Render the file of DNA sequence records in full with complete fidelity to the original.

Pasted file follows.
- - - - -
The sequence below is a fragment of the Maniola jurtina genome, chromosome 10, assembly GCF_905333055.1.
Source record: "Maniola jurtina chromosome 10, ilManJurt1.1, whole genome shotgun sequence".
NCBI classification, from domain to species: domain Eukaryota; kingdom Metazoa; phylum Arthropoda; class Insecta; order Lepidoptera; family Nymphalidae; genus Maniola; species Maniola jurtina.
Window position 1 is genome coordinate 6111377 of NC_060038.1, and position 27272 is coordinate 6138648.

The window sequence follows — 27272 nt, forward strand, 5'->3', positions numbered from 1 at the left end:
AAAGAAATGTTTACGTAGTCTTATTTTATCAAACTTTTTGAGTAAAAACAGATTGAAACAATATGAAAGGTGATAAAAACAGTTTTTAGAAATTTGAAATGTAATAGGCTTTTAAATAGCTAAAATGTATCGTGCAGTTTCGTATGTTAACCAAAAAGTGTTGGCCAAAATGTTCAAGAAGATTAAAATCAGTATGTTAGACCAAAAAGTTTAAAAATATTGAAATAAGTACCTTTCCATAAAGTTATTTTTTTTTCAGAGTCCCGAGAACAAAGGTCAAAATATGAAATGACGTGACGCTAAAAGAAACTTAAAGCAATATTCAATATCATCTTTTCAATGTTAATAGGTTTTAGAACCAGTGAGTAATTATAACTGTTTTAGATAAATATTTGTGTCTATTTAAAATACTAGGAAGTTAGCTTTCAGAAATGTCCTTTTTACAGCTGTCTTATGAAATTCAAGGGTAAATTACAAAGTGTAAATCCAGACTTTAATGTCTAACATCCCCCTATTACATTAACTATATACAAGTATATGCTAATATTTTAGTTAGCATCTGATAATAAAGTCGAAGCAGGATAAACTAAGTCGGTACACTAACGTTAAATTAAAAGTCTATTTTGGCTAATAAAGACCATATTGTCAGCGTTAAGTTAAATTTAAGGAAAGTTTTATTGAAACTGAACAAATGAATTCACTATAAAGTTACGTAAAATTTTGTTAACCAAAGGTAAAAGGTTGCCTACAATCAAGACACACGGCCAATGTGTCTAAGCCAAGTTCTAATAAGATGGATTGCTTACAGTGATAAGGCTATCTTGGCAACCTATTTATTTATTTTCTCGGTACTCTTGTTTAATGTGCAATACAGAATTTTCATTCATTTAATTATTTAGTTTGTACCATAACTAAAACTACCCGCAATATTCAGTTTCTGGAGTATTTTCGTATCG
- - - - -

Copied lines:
The sequence below is a fragment of the Maniola jurtina genome, chromosome 10, assembly GCF_905333055.1.
Source record: "Maniola jurtina chromosome 10, ilManJurt1.1, whole genome shotgun sequence".
NCBI classification, from domain to species: domain Eukaryota; kingdom Metazoa; phylum Arthropoda; class Insecta; order Lepidoptera; family Nymphalidae; genus Maniola; species Maniola jurtina.
Window position 1 is genome coordinate 6111377 of NC_060038.1, and position 27272 is coordinate 6138648.

The window sequence follows — 27272 nt, forward strand, 5'->3', positions numbered from 1 at the left end:
AAAGAAATGTTTACGTAGTCTTATTTTATCAAACTTTTTGAGTAAAAACAGATTGAAACAATATGAAAGGTGATAAAAACAGTTTTTAGAAATTTGAAATGTAATAGGCTTTTAAATAGCTAAAATGTATCGTGCAGTTTCGTATGTTAACCAAAAAGTGTTGGCCAAAATGTTCAAGAAGATTAAAATCAGTATGTTAGACCAAAAAGTTTAAAAATATTGAAATAAGTACCTTTCCATAAAGTTATTTTTTTTTCAGAGTCCCGAGAACAAAGGTCAAAATATGAAATGACGTGACGCTAAAAGAAACTTAAAGCAATATTCAATATCATCTTTTCAATGTTAATAGGTTTTAGAACCAGTGAGTAATTATAACTGTTTTAGATAAATATTTGTGTCTATTTAAAATACTAGGAAGTTAGCTTTCAGAAATGTCCTTTTTACAGCTGTCTTATGAAATTCAAGGGTAAATTACAAAGTGTAAATCCAGACTTTAATGTCTAACATCCCCCTATTACATTAACTATATACAAGTATATGCTAATATTTTAGTTAGCATCTGATAATAAAGTCGAAGCAGGATAAACTAAGTCGGTACACTAACGTTAAATTAAAAGTCTATTTTGGCTAATAAAGACCATATTGTCAGCGTTAAGTTAAATTTAAGGAAAGTTTTATTGAAACTGAACAAATGAATTCACTATAAAGTTACGTAAAATTTTGTTAACCAAAGGTAAAAGGTTGCCTACAATCAAGACACACGGCCAATGTGTCTAAGCCAAGTTCTAATAAGATGGATTGCTTACAGTGATAAGGCTATCTTGGCAACCTATTTATTTATTTTCTCGGTACTCTTGTTTAATGTGCAATACAGAATTTTCATTCATTTAATTATTTAGTTTGTACCATAACTAAAACTACCCGCAATATTCAGTTTCTGGAGTATTTTCGTATCG